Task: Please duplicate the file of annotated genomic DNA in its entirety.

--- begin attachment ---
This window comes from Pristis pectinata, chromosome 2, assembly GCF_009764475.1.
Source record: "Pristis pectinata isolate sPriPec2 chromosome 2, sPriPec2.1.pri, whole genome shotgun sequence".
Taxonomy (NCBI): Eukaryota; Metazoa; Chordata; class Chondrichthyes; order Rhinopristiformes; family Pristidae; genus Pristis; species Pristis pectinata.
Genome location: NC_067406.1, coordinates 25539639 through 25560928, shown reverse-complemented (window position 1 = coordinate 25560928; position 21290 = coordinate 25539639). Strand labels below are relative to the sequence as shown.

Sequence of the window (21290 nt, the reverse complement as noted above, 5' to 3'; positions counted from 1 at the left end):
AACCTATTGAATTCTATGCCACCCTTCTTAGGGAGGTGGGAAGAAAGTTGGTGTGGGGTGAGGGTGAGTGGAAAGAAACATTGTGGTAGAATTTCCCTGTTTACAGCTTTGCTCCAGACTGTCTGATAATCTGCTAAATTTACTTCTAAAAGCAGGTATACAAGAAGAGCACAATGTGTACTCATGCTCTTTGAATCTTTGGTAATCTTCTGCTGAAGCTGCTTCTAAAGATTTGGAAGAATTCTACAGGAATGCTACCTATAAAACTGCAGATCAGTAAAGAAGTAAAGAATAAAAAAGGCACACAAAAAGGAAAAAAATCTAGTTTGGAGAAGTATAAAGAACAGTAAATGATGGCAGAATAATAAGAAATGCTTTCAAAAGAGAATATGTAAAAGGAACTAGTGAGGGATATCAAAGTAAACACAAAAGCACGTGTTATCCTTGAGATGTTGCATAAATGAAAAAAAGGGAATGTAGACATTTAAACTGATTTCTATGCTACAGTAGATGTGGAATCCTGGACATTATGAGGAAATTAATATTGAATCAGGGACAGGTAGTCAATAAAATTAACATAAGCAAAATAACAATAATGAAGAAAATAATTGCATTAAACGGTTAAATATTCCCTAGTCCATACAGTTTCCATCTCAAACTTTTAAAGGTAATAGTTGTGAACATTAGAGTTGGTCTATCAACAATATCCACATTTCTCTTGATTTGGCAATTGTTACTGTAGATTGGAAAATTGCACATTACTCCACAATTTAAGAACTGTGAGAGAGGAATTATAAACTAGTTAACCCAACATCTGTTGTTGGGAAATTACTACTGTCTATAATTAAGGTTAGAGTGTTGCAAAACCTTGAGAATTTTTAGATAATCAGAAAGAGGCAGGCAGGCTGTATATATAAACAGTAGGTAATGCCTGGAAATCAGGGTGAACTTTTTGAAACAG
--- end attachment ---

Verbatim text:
This window comes from Pristis pectinata, chromosome 2, assembly GCF_009764475.1.
Source record: "Pristis pectinata isolate sPriPec2 chromosome 2, sPriPec2.1.pri, whole genome shotgun sequence".
Taxonomy (NCBI): Eukaryota; Metazoa; Chordata; class Chondrichthyes; order Rhinopristiformes; family Pristidae; genus Pristis; species Pristis pectinata.
Genome location: NC_067406.1, coordinates 25539639 through 25560928, shown reverse-complemented (window position 1 = coordinate 25560928; position 21290 = coordinate 25539639). Strand labels below are relative to the sequence as shown.

Sequence of the window (21290 nt, the reverse complement as noted above, 5' to 3'; positions counted from 1 at the left end):
AACCTATTGAATTCTATGCCACCCTTCTTAGGGAGGTGGGAAGAAAGTTGGTGTGGGGTGAGGGTGAGTGGAAAGAAACATTGTGGTAGAATTTCCCTGTTTACAGCTTTGCTCCAGACTGTCTGATAATCTGCTAAATTTACTTCTAAAAGCAGGTATACAAGAAGAGCACAATGTGTACTCATGCTCTTTGAATCTTTGGTAATCTTCTGCTGAAGCTGCTTCTAAAGATTTGGAAGAATTCTACAGGAATGCTACCTATAAAACTGCAGATCAGTAAAGAAGTAAAGAATAAAAAAGGCACACAAAAAGGAAAAAAATCTAGTTTGGAGAAGTATAAAGAACAGTAAATGATGGCAGAATAATAAGAAATGCTTTCAAAAGAGAATATGTAAAAGGAACTAGTGAGGGATATCAAAGTAAACACAAAAGCACGTGTTATCCTTGAGATGTTGCATAAATGAAAAAAAGGGAATGTAGACATTTAAACTGATTTCTATGCTACAGTAGATGTGGAATCCTGGACATTATGAGGAAATTAATATTGAATCAGGGACAGGTAGTCAATAAAATTAACATAAGCAAAATAACAATAATGAAGAAAATAATTGCATTAAACGGTTAAATATTCCCTAGTCCATACAGTTTCCATCTCAAACTTTTAAAGGTAATAGTTGTGAACATTAGAGTTGGTCTATCAACAATATCCACATTTCTCTTGATTTGGCAATTGTTACTGTAGATTGGAAAATTGCACATTACTCCACAATTTAAGAACTGTGAGAGAGGAATTATAAACTAGTTAACCCAACATCTGTTGTTGGGAAATTACTACTGTCTATAATTAAGGTTAGAGTGTTGCAAAACCTTGAGAATTTTTAGATAATCAGAAAGAGGCAGGCAGGCTGTATATATAAACAGTAGGTAATGCCTGGAAATCAGGGTGAACTTTTTGAAACAG